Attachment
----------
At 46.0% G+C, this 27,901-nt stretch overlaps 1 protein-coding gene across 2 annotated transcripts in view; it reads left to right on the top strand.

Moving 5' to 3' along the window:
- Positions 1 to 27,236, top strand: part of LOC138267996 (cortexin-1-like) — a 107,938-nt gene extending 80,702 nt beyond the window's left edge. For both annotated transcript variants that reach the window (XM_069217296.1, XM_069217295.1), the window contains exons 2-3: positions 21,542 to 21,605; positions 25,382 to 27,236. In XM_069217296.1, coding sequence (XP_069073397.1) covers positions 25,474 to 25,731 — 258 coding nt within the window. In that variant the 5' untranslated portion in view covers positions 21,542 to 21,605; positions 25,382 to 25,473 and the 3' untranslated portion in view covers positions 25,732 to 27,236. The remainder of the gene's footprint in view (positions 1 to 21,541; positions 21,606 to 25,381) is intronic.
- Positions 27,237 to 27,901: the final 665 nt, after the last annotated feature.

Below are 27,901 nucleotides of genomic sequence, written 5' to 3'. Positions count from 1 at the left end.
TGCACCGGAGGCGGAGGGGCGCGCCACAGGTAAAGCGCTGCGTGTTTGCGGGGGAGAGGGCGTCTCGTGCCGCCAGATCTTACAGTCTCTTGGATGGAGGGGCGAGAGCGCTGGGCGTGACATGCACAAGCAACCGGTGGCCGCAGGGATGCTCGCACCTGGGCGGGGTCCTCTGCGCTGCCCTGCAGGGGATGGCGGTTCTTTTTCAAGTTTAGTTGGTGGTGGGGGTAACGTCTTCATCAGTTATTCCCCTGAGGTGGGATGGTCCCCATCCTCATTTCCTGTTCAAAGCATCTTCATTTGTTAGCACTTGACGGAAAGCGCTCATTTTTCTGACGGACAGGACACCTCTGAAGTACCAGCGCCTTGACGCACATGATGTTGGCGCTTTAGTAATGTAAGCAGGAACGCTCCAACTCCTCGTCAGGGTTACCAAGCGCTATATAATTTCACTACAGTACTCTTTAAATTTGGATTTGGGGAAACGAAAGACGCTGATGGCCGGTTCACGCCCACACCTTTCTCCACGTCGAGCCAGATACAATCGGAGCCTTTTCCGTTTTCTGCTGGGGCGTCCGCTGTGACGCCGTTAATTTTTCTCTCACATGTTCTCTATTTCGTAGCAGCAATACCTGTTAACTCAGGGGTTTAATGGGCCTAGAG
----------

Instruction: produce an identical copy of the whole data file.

At 46.0% G+C, this 27,901-nt stretch overlaps 1 protein-coding gene across 2 annotated transcripts in view; it reads left to right on the top strand.

Moving 5' to 3' along the window:
- Positions 1 to 27,236, top strand: part of LOC138267996 (cortexin-1-like) — a 107,938-nt gene extending 80,702 nt beyond the window's left edge. For both annotated transcript variants that reach the window (XM_069217296.1, XM_069217295.1), the window contains exons 2-3: positions 21,542 to 21,605; positions 25,382 to 27,236. In XM_069217296.1, coding sequence (XP_069073397.1) covers positions 25,474 to 25,731 — 258 coding nt within the window. In that variant the 5' untranslated portion in view covers positions 21,542 to 21,605; positions 25,382 to 25,473 and the 3' untranslated portion in view covers positions 25,732 to 27,236. The remainder of the gene's footprint in view (positions 1 to 21,541; positions 21,606 to 25,381) is intronic.
- Positions 27,237 to 27,901: the final 665 nt, after the last annotated feature.

Below are 27,901 nucleotides of genomic sequence, written 5' to 3'. Positions count from 1 at the left end.
TGCACCGGAGGCGGAGGGGCGCGCCACAGGTAAAGCGCTGCGTGTTTGCGGGGGAGAGGGCGTCTCGTGCCGCCAGATCTTACAGTCTCTTGGATGGAGGGGCGAGAGCGCTGGGCGTGACATGCACAAGCAACCGGTGGCCGCAGGGATGCTCGCACCTGGGCGGGGTCCTCTGCGCTGCCCTGCAGGGGATGGCGGTTCTTTTTCAAGTTTAGTTGGTGGTGGGGGTAACGTCTTCATCAGTTATTCCCCTGAGGTGGGATGGTCCCCATCCTCATTTCCTGTTCAAAGCATCTTCATTTGTTAGCACTTGACGGAAAGCGCTCATTTTTCTGACGGACAGGACACCTCTGAAGTACCAGCGCCTTGACGCACATGATGTTGGCGCTTTAGTAATGTAAGCAGGAACGCTCCAACTCCTCGTCAGGGTTACCAAGCGCTATATAATTTCACTACAGTACTCTTTAAATTTGGATTTGGGGAAACGAAAGACGCTGATGGCCGGTTCACGCCCACACCTTTCTCCACGTCGAGCCAGATACAATCGGAGCCTTTTCCGTTTTCTGCTGGGGCGTCCGCTGTGACGCCGTTAATTTTTCTCTCACATGTTCTCTATTTCGTAGCAGCAATACCTGTTAACTCAGGGGTTTAATGGGCCTAGAG